Elisabeth

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Re: Stalin's Legacy
« Reply #43 on: September 02, 2010, 09:29:34 AM »
In terms of Yugoslavia, it wasn't so much Stalin and Hitler that kept the lid on Yugoslavia, it was Tito.  And there wasn't a decline in ethnic diversity as the wars in Yugoslavia attested to.  The divides are not not just ethnic but religious and political and the term Balkanization, which refers to the geographic division of a region creating political instability, was derrived from this region.  As for other areas, in central Europe, Hitler and Stalin actually exsaserbated the ethnic divisions between Czechs and Slovaks and Hungarians but the manifestation of those divisions was delayed until the break up of Commecon.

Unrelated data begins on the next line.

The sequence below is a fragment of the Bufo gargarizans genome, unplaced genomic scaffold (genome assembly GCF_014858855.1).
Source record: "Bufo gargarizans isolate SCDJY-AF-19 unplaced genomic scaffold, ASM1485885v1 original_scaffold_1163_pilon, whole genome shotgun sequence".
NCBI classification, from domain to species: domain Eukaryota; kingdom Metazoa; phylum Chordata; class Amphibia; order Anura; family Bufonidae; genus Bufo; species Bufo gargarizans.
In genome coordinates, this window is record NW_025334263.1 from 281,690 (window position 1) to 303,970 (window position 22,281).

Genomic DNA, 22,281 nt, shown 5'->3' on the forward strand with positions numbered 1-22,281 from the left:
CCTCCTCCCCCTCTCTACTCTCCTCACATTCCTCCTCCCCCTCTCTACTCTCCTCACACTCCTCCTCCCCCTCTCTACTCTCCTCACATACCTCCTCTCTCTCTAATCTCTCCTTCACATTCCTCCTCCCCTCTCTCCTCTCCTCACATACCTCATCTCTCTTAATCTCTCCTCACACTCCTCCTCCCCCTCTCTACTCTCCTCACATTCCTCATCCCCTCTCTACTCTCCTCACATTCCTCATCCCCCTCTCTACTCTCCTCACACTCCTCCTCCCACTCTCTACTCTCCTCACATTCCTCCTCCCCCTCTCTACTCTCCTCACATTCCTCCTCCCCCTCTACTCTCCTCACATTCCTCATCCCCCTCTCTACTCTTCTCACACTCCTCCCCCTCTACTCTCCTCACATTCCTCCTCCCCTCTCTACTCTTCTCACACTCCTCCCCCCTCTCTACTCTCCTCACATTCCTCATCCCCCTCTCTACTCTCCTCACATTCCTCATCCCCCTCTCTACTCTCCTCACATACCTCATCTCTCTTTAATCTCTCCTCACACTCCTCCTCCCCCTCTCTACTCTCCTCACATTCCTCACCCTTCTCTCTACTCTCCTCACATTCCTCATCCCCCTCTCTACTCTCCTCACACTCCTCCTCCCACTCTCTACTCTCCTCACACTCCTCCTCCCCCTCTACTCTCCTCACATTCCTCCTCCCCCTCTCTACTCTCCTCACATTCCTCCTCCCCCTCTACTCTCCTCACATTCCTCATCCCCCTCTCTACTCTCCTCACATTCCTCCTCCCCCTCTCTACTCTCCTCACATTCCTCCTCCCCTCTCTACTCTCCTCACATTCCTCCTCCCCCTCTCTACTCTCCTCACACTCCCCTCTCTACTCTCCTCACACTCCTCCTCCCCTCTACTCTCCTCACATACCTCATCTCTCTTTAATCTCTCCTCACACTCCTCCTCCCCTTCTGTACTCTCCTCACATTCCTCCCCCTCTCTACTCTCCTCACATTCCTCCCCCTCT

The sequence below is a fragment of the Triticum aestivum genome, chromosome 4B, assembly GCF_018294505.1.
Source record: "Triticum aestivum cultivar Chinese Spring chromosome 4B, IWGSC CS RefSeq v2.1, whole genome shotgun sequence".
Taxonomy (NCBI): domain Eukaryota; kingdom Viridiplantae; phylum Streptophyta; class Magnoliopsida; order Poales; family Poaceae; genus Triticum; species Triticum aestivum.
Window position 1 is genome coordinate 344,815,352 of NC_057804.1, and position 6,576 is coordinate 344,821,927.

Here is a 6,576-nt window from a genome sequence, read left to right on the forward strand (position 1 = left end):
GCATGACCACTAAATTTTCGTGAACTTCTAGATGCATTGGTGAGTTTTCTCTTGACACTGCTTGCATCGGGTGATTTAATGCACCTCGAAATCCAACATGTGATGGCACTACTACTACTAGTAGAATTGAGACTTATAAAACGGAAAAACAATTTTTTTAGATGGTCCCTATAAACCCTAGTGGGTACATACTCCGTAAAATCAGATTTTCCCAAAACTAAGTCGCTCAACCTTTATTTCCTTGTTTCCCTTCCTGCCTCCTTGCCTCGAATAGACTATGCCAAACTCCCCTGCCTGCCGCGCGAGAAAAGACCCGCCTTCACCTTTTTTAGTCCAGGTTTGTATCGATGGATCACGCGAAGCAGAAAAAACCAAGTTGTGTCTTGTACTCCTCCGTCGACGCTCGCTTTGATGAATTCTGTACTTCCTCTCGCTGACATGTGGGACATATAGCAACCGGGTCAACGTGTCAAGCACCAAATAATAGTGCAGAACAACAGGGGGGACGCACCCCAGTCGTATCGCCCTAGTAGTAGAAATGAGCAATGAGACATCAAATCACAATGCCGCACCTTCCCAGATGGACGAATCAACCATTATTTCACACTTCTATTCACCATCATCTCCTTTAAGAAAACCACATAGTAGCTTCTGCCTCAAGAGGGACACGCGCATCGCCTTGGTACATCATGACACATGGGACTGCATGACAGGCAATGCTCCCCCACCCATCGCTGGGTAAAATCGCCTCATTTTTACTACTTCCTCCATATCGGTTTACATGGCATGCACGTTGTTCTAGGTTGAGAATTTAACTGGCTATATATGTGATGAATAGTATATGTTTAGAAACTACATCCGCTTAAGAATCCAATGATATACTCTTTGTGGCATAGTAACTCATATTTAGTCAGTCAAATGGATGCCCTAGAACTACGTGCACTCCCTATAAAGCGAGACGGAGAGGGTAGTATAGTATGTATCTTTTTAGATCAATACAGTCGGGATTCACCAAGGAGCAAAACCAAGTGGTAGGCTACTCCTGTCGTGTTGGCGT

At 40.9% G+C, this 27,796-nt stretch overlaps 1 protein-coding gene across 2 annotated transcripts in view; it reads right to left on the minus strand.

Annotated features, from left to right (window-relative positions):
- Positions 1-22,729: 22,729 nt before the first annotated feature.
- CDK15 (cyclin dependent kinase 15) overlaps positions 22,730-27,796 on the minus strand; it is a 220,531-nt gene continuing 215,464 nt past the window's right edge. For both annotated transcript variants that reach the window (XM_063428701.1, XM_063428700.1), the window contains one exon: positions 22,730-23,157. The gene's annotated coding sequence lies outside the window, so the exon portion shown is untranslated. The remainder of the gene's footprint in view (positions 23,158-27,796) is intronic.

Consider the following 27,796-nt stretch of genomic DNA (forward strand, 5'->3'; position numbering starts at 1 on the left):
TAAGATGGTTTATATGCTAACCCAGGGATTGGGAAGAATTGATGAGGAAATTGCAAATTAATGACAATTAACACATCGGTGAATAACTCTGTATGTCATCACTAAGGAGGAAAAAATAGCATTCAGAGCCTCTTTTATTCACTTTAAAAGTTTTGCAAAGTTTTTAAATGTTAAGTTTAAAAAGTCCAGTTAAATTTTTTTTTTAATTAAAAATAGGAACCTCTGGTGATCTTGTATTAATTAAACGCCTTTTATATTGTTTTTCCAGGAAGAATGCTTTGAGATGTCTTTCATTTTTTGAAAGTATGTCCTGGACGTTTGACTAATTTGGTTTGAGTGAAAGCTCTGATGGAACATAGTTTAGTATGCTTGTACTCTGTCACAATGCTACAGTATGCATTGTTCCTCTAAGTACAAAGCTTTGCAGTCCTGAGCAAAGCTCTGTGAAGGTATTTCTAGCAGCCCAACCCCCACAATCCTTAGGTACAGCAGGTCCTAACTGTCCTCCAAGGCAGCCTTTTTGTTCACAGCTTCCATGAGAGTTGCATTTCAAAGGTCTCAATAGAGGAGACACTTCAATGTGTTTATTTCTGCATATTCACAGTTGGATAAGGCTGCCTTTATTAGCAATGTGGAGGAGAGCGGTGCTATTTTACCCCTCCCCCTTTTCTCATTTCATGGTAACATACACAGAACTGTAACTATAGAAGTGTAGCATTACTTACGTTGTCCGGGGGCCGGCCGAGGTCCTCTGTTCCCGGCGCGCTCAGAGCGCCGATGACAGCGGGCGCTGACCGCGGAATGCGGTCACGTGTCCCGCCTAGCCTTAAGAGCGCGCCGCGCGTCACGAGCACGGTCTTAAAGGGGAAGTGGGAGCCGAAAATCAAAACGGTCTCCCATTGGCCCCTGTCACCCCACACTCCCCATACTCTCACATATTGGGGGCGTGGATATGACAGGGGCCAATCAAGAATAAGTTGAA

As regards Yugoslavia, this is precisely what Judt is saying - despite all appearances to the contrary, it remained a powder keg of potential ethnic conflict, because the various ethnic peoples had not been forcibly relocated, nor otherwise migrated, to their own "countries" of origin, during or immediately after World War II. As Judt points out, this was not the case in most of Europe.

Judt writes, "Czechoslovakia, whose population before Munich was 22 percent German, 5 percent Hungarian, 3 percent Carpathian Ukrainians and 1.5 percent Jewish, was now [after WWII] almost exclusively Czech and Slovak: of the 55,000 Czechoslovak Jews who survived the war, all but 16,000 would leave by 1950" (Judt, Postwar, p. 28). In the aftermath of the war Czechoslovakia had forcibly deported almost 3 million ethnic Germans from its borders; over 250,000 died in being transferred to Germany. The same pattern was repeated with little variation in Poland and Hungary.